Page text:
Monday, June 9, 2014

Field Guide to Birds of Colorado

Field Guide to Birds of Colorado
by Floyd, Ted and Brian E. Small
2014, 320pp, ISBN: 9781935622437

BASICS: flexcover; an attractive photo guide to 298 (90%) of the species routinely seen in Colorado; half of the birds are shown with 2-3 good photos; photos show the adult         breeding plumages of the male and female for the more common species and the male for some of the less common;  one paragraph of material for each of the more common        birds covers descriptions of the bird, habitat preference, some habits, and sounds with only 1-2 sentences for the less common; a short sentence of identification notes is used as a legend with each photo; good guide for the newer birder wanting to focus on just the birds of Colorado


REVIEW: This is the second of at least four bird books planned to focus on a single US state (New Jersey, Colorado, Florida, Massachusetts).  It appears the primary focus of these books is to focus on not just the birds of a particular state but, those that are more likely to be seen.  This tactic will help the newer birder become acquainted with the more common birds while avoiding the potential confusion of the other 200 species not likely to be seen.

Like this book's predecessor (New Jersey), the highlight of what is inside is the selection of 491 color photographs that show 298 species.  This accounts for about 90% of the birds routinely seen in Colorado and 60% of all species ever documented in the state.  As typical for the quality photography of Brian Small, there are some excellent photos within this book that will be both enjoyable to examine and useful to identify the birds.

Each of the birds is shown with 1-3 photographs.  The selection of photos varies in size from a stunning half-page to a smaller shot that barely covers 10% of the page.  Nearly half (48%) of the birds are shown in only one photo; and, 20% of the species are shown in smaller photos of less than 2 inches.  It is typically the less common birds that are shown in the smaller photo or the species with a less varied plumage shown by only one photograph.

Accompanying each of the more common birds is a full paragraph that provides a brief description of the bird along with notes on the preferred habitat, comments on habits or behavior, and, a description of the vocalizations.  For 33 of the less common species, the full extent of text is limited to only a single short sentence that addresses the bird's seasonal status or abundance in Colorado.  Additional text is inserted into a small box -- kind of like a caption -- alongside most of the photographs.  This information gives tips on what should be examined about the bird to help with identification.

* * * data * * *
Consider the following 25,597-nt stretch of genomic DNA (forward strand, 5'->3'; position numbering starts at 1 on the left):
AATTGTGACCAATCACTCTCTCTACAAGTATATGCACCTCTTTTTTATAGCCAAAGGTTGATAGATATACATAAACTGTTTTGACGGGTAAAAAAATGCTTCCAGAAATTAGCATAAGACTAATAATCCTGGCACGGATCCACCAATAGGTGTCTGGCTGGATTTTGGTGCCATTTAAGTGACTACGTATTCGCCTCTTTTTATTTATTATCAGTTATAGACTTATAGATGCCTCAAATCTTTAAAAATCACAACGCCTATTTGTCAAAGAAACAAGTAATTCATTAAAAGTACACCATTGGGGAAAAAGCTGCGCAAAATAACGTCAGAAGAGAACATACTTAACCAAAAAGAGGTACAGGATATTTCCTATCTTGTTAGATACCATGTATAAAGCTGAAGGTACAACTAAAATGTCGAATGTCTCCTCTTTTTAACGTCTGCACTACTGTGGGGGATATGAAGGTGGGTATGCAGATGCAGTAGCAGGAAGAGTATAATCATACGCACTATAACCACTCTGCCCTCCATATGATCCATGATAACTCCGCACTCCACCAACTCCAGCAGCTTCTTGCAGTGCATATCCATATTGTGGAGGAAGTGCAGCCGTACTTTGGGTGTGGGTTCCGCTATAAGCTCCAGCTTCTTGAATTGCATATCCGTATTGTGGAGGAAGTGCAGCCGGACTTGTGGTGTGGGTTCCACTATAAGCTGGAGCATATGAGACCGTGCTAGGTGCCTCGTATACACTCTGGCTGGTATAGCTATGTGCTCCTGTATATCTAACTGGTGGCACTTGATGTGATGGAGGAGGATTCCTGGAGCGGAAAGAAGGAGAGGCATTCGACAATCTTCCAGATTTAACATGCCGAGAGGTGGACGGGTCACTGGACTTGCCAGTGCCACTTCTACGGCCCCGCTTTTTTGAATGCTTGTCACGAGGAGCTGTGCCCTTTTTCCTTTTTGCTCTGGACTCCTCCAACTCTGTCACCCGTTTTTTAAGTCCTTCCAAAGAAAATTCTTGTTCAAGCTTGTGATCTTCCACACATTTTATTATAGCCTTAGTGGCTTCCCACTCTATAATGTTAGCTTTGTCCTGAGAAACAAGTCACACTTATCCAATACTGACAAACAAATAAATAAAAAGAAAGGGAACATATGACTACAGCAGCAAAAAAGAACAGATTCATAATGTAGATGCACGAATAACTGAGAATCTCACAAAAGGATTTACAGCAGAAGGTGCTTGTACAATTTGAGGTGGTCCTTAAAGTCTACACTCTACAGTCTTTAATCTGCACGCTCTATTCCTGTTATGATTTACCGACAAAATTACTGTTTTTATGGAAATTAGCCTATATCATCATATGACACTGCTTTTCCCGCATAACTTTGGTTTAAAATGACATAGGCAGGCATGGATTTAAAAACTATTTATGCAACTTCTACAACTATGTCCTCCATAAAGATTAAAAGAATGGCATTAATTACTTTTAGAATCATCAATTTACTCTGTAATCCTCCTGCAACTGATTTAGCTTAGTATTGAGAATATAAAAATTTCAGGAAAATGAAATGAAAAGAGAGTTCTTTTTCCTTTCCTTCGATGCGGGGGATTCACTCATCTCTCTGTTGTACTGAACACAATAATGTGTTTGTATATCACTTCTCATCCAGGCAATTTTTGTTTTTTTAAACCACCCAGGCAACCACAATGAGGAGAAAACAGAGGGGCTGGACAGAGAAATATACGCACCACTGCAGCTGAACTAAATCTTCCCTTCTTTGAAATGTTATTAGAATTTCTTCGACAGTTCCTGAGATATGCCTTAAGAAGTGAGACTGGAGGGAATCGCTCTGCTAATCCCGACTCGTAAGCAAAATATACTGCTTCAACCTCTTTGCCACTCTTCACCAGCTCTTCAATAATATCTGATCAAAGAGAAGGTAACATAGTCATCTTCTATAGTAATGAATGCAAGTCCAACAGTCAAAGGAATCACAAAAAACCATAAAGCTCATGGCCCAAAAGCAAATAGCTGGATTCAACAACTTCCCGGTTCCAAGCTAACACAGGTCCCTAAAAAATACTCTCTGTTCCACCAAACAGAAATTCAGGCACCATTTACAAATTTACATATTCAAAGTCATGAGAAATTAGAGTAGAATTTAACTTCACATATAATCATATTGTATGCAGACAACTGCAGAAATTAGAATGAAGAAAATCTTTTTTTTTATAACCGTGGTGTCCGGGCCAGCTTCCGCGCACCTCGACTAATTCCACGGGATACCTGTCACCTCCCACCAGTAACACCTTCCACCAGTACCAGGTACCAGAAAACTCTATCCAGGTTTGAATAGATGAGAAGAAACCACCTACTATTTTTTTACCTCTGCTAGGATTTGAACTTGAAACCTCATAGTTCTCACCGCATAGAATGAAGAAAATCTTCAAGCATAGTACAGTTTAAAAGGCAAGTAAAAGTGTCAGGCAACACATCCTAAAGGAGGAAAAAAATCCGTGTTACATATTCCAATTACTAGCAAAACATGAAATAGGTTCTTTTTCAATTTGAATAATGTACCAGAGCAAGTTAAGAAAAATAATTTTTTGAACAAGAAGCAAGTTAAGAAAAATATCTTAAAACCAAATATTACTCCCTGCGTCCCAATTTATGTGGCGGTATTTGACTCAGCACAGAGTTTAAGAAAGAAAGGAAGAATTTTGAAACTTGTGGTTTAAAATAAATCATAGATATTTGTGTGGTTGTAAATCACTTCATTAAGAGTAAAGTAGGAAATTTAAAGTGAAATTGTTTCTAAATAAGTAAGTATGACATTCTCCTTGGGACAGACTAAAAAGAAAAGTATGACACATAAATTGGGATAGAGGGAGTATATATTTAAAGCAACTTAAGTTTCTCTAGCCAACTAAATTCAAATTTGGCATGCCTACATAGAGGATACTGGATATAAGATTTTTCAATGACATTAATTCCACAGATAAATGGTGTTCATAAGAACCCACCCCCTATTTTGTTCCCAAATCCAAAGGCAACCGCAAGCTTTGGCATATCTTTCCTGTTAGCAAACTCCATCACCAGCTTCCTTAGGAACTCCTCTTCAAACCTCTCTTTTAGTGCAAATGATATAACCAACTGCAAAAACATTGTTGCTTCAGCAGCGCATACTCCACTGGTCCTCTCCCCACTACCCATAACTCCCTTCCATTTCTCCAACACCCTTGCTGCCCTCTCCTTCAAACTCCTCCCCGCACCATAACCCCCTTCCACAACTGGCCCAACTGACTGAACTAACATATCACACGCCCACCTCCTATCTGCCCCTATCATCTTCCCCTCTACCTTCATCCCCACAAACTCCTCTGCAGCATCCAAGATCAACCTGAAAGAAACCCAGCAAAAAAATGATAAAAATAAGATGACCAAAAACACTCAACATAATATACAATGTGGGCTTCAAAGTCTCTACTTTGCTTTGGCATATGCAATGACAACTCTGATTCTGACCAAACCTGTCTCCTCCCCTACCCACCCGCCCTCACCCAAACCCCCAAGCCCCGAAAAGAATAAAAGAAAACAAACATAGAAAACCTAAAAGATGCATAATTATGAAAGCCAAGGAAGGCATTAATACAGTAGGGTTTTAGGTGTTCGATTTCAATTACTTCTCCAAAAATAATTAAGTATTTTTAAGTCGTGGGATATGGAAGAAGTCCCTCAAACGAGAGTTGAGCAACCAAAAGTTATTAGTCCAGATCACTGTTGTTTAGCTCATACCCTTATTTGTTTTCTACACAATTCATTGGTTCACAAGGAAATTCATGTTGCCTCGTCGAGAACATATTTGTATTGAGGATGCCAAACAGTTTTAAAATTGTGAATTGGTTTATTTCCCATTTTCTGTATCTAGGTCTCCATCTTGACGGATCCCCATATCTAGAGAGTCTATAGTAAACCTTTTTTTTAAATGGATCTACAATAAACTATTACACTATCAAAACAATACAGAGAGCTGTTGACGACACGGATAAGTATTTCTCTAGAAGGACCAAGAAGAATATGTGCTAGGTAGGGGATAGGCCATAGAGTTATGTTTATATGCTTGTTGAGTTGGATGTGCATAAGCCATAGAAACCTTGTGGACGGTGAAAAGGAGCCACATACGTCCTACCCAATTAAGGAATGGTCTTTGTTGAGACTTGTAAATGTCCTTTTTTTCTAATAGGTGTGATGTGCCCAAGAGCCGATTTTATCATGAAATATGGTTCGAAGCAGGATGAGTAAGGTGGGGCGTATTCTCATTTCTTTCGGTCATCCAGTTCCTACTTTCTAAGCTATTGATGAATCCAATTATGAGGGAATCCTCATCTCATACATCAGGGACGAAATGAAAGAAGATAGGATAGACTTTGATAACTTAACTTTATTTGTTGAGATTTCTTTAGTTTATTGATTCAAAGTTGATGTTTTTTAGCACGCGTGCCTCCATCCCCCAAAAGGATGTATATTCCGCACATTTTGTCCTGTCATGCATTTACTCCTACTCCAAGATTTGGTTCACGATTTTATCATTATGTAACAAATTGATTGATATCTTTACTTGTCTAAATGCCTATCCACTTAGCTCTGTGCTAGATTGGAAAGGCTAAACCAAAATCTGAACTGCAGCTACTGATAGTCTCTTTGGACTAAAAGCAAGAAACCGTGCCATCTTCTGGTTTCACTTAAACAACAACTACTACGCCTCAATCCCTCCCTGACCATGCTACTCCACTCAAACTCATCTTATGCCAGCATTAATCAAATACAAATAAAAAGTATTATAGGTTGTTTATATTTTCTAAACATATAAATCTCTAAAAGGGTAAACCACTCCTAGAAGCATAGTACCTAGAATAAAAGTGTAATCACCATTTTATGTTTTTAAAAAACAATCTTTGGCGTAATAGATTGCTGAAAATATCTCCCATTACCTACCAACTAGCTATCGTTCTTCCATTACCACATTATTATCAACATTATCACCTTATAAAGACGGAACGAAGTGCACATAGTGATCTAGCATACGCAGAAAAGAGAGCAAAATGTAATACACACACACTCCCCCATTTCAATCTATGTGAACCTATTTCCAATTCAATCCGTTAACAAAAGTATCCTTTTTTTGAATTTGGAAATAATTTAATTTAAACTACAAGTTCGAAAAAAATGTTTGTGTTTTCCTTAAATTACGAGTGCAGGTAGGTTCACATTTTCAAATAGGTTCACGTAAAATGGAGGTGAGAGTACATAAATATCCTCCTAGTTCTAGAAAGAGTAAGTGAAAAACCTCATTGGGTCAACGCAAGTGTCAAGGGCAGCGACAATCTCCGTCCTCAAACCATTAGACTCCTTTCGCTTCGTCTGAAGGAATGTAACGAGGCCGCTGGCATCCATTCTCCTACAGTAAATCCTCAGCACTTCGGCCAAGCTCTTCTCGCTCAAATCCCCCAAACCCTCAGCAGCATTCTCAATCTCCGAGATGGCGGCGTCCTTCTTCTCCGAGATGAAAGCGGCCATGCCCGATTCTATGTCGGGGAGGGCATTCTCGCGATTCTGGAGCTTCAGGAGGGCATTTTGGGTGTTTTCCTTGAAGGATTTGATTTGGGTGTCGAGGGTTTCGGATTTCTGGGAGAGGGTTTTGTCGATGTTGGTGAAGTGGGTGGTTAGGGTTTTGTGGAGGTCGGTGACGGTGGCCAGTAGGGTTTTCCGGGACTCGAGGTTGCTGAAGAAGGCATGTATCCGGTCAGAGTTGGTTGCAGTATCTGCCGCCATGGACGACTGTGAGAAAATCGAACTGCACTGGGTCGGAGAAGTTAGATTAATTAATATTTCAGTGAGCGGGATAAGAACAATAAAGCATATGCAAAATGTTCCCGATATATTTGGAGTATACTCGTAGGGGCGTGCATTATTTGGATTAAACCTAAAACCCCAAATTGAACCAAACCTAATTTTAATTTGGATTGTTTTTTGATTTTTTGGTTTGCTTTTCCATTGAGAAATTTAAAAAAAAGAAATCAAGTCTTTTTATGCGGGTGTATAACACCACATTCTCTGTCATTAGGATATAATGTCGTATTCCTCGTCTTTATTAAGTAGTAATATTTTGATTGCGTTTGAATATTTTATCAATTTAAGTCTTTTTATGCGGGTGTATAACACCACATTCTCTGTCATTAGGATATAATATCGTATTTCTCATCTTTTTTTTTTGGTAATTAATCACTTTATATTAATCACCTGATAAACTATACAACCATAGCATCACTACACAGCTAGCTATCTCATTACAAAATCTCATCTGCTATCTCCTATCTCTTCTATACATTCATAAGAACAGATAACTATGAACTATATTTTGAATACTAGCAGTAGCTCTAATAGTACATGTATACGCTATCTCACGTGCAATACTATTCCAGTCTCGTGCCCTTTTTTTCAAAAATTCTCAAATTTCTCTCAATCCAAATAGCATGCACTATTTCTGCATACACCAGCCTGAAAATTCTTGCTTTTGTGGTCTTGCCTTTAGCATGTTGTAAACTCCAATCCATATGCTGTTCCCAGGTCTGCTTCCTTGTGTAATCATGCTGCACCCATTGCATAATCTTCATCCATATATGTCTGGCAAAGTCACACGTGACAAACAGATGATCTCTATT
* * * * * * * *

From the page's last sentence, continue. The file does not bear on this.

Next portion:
The book does not contain range maps.  Instead, a brief description is mentioned in the text for each bird.  These descriptions are often generalized such as "in the foothills from the Front Range westward" or "in the Front Range foothills and widely scattered across the eastern plains and western valleys".

A nice feature of this book is the inclusion of the proper subspecies found in the state.  As an example, the correct subspecies of the Curve-billed Thrasher (oberholseri) is shown as are the six different subspecies of the Dark-eyed Junco.  I'm glad to also see the correct species and name of the newly split Sagebrush Sparrow.

One of the trickier aspects of creating a state-dedicated bird book is balancing the right number of species with a nice presentation of large photos versus a not-too-big book.  The balance with this book has tipped towards increasing the number of species which reduces the number and size of the photos.  The difference between the two sister books is readily visible when flipping through the pages.  To quantify this, the Colorado book has 34 more species but with 72 fewer photographs in 54 fewer pages of photos than the New Jersey book.  And, it has nearly three times as many species shown by only a single photo (143 in CO vs. 50 in NJ).  No doubt, the high number of species in Colorado in combination with very diverse habitats makes it difficult to pick just the right number (or percentage) of birds to include or exclude.

This book is definitely recommended for any Colorado birder that wants to focus on just that state's birds or, who wants to begin with a book that has a more manageable number of species.  This is definitely the best photo guide available for just the birds of Colorado.  I look forward to seeing the other two books scheduled to be published for Florida and Massachusetts. -- (written by Jack at Avian Review with sample pages, June 2014)

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